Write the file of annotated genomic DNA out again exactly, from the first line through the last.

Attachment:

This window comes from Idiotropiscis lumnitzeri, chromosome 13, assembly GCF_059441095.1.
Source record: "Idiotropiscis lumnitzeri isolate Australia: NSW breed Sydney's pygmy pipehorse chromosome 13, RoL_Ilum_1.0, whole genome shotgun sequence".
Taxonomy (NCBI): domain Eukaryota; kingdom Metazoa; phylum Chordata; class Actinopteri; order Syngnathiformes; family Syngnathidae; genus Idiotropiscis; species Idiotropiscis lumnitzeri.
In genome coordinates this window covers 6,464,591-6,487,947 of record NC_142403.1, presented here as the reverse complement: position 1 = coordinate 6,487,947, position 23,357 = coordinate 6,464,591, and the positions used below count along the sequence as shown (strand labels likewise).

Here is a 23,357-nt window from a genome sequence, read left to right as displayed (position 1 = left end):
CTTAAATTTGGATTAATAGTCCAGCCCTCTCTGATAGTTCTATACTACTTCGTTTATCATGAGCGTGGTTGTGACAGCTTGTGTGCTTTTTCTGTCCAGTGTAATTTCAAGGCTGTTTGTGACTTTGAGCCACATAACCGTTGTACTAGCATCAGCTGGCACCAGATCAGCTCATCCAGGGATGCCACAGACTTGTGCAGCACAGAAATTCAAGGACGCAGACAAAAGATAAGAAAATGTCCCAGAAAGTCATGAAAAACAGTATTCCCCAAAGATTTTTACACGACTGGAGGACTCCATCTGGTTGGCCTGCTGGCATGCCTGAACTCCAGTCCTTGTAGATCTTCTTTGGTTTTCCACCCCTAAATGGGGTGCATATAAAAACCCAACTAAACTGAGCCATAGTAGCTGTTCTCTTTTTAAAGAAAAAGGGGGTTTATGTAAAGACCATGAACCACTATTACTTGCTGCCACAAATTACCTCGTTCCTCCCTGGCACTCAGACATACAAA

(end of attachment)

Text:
This window comes from Idiotropiscis lumnitzeri, chromosome 13, assembly GCF_059441095.1.
Source record: "Idiotropiscis lumnitzeri isolate Australia: NSW breed Sydney's pygmy pipehorse chromosome 13, RoL_Ilum_1.0, whole genome shotgun sequence".
Taxonomy (NCBI): domain Eukaryota; kingdom Metazoa; phylum Chordata; class Actinopteri; order Syngnathiformes; family Syngnathidae; genus Idiotropiscis; species Idiotropiscis lumnitzeri.
In genome coordinates this window covers 6,464,591-6,487,947 of record NC_142403.1, presented here as the reverse complement: position 1 = coordinate 6,487,947, position 23,357 = coordinate 6,464,591, and the positions used below count along the sequence as shown (strand labels likewise).

Here is a 23,357-nt window from a genome sequence, read left to right as displayed (position 1 = left end):
CTTAAATTTGGATTAATAGTCCAGCCCTCTCTGATAGTTCTATACTACTTCGTTTATCATGAGCGTGGTTGTGACAGCTTGTGTGCTTTTTCTGTCCAGTGTAATTTCAAGGCTGTTTGTGACTTTGAGCCACATAACCGTTGTACTAGCATCAGCTGGCACCAGATCAGCTCATCCAGGGATGCCACAGACTTGTGCAGCACAGAAATTCAAGGACGCAGACAAAAGATAAGAAAATGTCCCAGAAAGTCATGAAAAACAGTATTCCCCAAAGATTTTTACACGACTGGAGGACTCCATCTGGTTGGCCTGCTGGCATGCCTGAACTCCAGTCCTTGTAGATCTTCTTTGGTTTTCCACCCCTAAATGGGGTGCATATAAAAACCCAACTAAACTGAGCCATAGTAGCTGTTCTCTTTTTAAAGAAAAAGGGGGTTTATGTAAAGACCATGAACCACTATTACTTGCTGCCACAAATTACCTCGTTCCTCCCTGGCACTCAGACATACAAA